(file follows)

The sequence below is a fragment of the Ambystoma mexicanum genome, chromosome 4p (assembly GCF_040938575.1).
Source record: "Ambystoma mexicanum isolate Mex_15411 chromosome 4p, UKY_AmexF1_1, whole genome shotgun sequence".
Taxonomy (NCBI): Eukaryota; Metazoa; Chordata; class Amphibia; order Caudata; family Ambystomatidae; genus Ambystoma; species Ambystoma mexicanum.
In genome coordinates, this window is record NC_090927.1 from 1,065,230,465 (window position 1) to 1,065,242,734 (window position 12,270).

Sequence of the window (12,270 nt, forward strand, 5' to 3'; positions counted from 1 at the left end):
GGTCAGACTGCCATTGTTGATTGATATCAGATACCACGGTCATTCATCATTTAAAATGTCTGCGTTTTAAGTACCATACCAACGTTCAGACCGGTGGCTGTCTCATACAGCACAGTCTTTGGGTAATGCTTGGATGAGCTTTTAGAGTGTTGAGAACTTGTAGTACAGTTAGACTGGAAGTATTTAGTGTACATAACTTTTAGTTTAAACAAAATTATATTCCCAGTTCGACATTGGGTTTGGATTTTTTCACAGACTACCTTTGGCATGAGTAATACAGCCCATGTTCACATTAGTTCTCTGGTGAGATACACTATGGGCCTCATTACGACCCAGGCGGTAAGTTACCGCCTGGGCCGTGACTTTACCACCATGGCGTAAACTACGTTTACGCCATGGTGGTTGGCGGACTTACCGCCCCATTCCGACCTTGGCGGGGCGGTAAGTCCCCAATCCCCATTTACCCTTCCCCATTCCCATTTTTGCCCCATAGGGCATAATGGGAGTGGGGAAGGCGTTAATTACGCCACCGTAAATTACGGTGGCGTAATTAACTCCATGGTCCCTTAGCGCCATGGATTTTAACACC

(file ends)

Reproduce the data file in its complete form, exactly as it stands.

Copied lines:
The sequence below is a fragment of the Ambystoma mexicanum genome, chromosome 4p (assembly GCF_040938575.1).
Source record: "Ambystoma mexicanum isolate Mex_15411 chromosome 4p, UKY_AmexF1_1, whole genome shotgun sequence".
Taxonomy (NCBI): Eukaryota; Metazoa; Chordata; class Amphibia; order Caudata; family Ambystomatidae; genus Ambystoma; species Ambystoma mexicanum.
In genome coordinates, this window is record NC_090927.1 from 1,065,230,465 (window position 1) to 1,065,242,734 (window position 12,270).

Sequence of the window (12,270 nt, forward strand, 5' to 3'; positions counted from 1 at the left end):
GGTCAGACTGCCATTGTTGATTGATATCAGATACCACGGTCATTCATCATTTAAAATGTCTGCGTTTTAAGTACCATACCAACGTTCAGACCGGTGGCTGTCTCATACAGCACAGTCTTTGGGTAATGCTTGGATGAGCTTTTAGAGTGTTGAGAACTTGTAGTACAGTTAGACTGGAAGTATTTAGTGTACATAACTTTTAGTTTAAACAAAATTATATTCCCAGTTCGACATTGGGTTTGGATTTTTTCACAGACTACCTTTGGCATGAGTAATACAGCCCATGTTCACATTAGTTCTCTGGTGAGATACACTATGGGCCTCATTACGACCCAGGCGGTAAGTTACCGCCTGGGCCGTGACTTTACCACCATGGCGTAAACTACGTTTACGCCATGGTGGTTGGCGGACTTACCGCCCCATTCCGACCTTGGCGGGGCGGTAAGTCCCCAATCCCCATTTACCCTTCCCCATTCCCATTTTTGCCCCATAGGGCATAATGGGAGTGGGGAAGGCGTTAATTACGCCACCGTAAATTACGGTGGCGTAATTAACTCCATGGTCCCTTAGCGCCATGGATTTTAACACC